We are still both under the weather so we thought ochazuke was in order. We also had a bunch of fresh broccolli that we wanted to use up, so this was slightly experimental. We have this pot that is a decent sized pot, and then there are steamer attachments that can fit onto the top without decreasing the capacity of the bottom. We cooked 1 1/2 cups of brown rice with 3 cups of water in the bottom section. To do this, put the stuff in the pot, heat it to boiling, put the lid on, then turn down to simmer. Brown rice (at least this brown rice) takes about 40 minutes to cook. I don't know why; white rice takes 20 minutes. While the rice was cooking, we prepared the broccolli and sliced a bunch of ginger into one of the steamer attachments. We didn't think the broccolli would take 40 minutes, so we waited until the rice had gone 20 minutes then put the steamer attachment on the pot and let it go 20 more minutes.
Then we put rice in a bowl, put broccolli on top, and added a couple of sour plums, furikake, and green tea. It worked out well, but the broccolli was still quite cruncy---we might try starting the broccolli at the same time as the rice if we do it again. The ginger ended up flavoring the rice because the steam hit it and dribbled back down into the rice pan, which was a nice touch. It was yummy, though. It made me feel less sick.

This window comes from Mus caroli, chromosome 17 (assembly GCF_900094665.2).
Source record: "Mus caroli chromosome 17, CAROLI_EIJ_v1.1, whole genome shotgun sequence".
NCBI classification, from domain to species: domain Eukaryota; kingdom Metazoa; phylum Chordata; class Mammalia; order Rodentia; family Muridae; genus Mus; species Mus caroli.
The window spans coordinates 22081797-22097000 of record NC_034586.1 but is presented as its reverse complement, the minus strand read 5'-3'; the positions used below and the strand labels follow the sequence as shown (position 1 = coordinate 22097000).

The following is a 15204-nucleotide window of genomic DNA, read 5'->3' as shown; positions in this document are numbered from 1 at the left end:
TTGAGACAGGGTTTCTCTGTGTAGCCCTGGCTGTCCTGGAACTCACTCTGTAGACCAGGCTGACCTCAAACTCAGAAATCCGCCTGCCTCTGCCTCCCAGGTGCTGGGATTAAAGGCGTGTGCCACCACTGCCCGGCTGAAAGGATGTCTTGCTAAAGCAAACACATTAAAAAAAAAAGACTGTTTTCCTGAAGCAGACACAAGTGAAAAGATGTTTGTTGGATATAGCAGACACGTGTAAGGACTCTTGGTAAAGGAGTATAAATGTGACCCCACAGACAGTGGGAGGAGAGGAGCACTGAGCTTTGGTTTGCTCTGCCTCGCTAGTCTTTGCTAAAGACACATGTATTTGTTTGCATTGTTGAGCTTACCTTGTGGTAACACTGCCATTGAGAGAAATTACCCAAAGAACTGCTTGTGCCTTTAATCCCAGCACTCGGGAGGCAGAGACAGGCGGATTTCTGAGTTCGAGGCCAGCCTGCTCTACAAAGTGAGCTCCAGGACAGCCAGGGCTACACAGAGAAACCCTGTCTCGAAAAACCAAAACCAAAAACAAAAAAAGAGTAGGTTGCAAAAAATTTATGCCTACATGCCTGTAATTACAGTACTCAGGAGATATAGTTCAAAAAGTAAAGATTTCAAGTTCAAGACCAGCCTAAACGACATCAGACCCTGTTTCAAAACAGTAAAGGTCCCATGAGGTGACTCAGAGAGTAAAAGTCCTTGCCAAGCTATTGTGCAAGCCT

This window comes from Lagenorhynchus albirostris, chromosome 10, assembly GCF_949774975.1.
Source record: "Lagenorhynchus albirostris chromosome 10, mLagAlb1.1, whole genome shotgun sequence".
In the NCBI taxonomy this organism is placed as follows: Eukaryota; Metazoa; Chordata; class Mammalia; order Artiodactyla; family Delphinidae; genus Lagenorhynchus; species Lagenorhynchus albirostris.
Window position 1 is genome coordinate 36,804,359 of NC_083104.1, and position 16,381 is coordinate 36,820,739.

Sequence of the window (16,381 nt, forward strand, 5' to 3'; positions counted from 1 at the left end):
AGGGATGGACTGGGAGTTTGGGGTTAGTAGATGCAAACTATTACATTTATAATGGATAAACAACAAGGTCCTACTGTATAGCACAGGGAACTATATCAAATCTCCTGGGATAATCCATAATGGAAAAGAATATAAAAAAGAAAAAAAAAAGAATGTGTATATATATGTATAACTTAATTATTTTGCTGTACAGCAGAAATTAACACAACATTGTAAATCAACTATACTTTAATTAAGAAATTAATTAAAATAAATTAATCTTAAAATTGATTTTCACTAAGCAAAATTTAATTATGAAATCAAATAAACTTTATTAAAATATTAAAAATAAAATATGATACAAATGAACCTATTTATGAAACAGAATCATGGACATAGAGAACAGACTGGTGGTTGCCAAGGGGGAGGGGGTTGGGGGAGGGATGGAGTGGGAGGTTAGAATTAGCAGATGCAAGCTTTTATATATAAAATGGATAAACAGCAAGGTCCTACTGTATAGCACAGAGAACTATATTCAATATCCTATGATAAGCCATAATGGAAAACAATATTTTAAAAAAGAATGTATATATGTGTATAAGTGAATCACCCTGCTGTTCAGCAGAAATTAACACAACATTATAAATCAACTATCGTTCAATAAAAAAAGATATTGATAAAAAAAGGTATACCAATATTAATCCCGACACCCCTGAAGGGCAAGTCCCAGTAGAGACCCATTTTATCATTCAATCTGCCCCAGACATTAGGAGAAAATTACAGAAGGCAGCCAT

October 10 -- beans and rice
Tuesday, October 11, 2005, 05:14 PM - comfort foodmenu
I had cold pizza for breakfast and I sort of forgot about lunch because I'm still feeling sick and napped all day. Dinner was plantains, beans, and rice.
Plantains, beans, and rice (you're on your own for cold pizza)
Dice plantains and cook them up with garlic in a pot. Add a can of beans. And add some rice... you're on your own for quantity; we eyeballed it. Fill the pot up with water so it covers the stuff in the pan by a couple of centimeters. Add seasoning... I think we started with cumin and paprika and decided to add a cajun seasoning blend to avoid thinking any further. Heat to boiling, put on a lid, and turn to low. Come back in 20 minutes and eat.